While I don't completely agree with what you said, I do agree about the need to associated being touched or grabbed by the collar with good experinces which is why I will ensure when he is behaving well to give him lots of treats while touching or holding his collar. Again I'd like to emphasis I don't rip him up by the collar and it's very gentle. I tried the can/ scare method with pennies in a can however unfortunatly he just thought it was a game and though I use majority postivie reinforcement to reward good behaviour and try to distract the situation before the bite occurs I need some type of correction, a gentle but firm correction to ensure he dosen't think it's acceptable behaviour. I really liked Dr. Stanely's method of standing up and looking away from them when they get excessively nippy especially in games however he kept going at it, excitedly running around thinking it's a game. Holding him off his too front paws via the collar is very similar to how a mother dog would gently grab the pup by the scruff and hold him slightly off the ground to get him to calm down, which is why I originally tried it. Does anyone else have some alternative suggestions however? I also tried a combo of yelping and standing up and ignoring him after he bite me however the yelp just excited him more and after trying it for a week or so consistantly, I realised it wasn't working well for him as he has such a domineering personality and I don't want it to develop or get worse.

I appricate your comments though just curious what you would recomend in light of the above info since you disagree with my current method?

Cheers
Kayla

MyBirdIsEvil
November 21st, 2006, 10:12 PM
Holding him off his too front paws via the collar is very similar to how a mother dog would gently grab the pup by the scruff and hold him slightly off the ground to get him to calm down, which is why I originally tried it. Does anyone else have some alternative suggestions however?

Similar and the same are 2 different things.

If you're holding him up by his collar you're putting pressure on his throat which impedes his breathing and can cause tracheal damage. This does nothing to make him associate what you're doing with the kind of tactics dogs use to get submission out of other dogs.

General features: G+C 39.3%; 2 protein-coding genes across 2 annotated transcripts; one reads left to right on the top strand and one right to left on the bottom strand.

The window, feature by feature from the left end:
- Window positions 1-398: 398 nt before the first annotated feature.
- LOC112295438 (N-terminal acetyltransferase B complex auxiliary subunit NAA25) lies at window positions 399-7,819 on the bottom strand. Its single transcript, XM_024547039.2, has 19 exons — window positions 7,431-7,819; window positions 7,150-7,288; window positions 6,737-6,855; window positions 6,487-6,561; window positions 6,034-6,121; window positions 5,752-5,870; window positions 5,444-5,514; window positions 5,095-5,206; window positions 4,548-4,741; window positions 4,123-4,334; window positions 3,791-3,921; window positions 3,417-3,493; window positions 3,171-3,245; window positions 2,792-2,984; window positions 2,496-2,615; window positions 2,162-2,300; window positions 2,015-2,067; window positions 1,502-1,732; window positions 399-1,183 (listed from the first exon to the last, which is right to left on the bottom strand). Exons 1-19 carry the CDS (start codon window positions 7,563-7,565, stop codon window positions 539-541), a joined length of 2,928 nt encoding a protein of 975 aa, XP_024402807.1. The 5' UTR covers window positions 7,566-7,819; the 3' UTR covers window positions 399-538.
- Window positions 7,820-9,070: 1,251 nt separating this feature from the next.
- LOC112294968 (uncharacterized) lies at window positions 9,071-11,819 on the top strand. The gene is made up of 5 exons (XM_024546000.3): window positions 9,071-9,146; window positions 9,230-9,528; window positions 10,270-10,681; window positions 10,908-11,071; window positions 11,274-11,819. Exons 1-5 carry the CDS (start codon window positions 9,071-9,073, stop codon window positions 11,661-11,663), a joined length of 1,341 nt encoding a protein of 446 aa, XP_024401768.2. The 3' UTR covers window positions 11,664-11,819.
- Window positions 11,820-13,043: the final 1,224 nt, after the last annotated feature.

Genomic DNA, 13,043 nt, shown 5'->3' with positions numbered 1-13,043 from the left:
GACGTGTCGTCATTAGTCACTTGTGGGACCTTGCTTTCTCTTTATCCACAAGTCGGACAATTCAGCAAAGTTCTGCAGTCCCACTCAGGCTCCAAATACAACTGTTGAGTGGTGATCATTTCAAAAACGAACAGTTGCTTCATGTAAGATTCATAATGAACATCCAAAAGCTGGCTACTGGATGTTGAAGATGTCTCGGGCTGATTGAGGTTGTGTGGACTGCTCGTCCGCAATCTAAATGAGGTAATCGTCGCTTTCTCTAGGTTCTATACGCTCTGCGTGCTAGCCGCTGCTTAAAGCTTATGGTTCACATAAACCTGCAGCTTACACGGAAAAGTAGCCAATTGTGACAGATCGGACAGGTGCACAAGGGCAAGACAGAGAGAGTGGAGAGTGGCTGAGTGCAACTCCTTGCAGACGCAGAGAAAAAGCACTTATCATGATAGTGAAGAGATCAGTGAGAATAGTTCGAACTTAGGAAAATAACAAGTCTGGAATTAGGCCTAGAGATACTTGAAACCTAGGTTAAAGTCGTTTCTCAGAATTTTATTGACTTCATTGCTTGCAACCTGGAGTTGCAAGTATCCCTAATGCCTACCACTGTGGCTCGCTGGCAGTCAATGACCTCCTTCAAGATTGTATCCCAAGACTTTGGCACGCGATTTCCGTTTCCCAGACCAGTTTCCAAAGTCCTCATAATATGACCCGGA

In general it's a bad idea to use tactics such as choking on ANY dog, and this would especially be true of such a young puppy which is more prone to injury.
Also, holding a dogs mouth shut, stop this behavior IMMEDIATELY. Holding a dogs mouth shut can cause aggression and it can cause them to become aggressive when people put hands near their mouth. In other words it will only make the nipping worse and can actually result in all out biting when he gets older.

If you MUST use submission tactics on your dog when he bites (I personally don't find this necessary), grab him firmly by the scruff off the neck and hold until he backs off (do NOT lift him off the ground). Now you can continue to give him attention. If he continues to bite you, firmly grab the scruff of the neck again and hold. After he backs off repeat giving him attention. If he continues, pick him up so that he's facing away from you, don't say anything, don't give him any attention (don't act disappointed or angry) and carry him to his crate, or an area where he can't get to you and continue his behavior, and allow him to calm down before taking him back out. Make sure he has plenty of toys to chew on in this area so he's not bored and begging to come back to you the whole time.
Don't say anything, don't act angry or disappointed. Do NOT grab hard enough to hurt your dog or make them yelp, the point of it isn't to scare your dog into submission, or cause them enough pain and discomfort so they stop, which is esentially what you are doing when you hold him off his front feet by his collar.

Personally it sounds like you're expecting too much of him too soon. Up until about a year old (sometimes a lot older in many breeds) puppies are EXTREMELY hyper and can be nippy. Just because they don't suddenly stop nipping doesn't mean they're not learning.
Everytime you ignore them for nipping, every time you channel their behavior into appropriate items such as toys, they are learning.
I think the best tactic for dealing with nipping is to channel behavior into appropriate items.
Don't play wrestle with your puppy, this only encourages him to nip.
Don't play chase with him, this only gets him excited and teaches him to chase and nip people.
Don't play games that involves your hands and make your hands or other parts of your body look like fun items.
You want to teach your dog to chase and nip toys not people, so teach him fetch. He'll learn that running after and grabbing his toys is appropriate and fun, running after or nipping people is NOT fun or appropriate. If he won't release the toys at first trade for another toy. Every time he brings back the toy trade for another more exciting toy. You could also give him a treat for releasing, I just don't use treats to train my dogs much.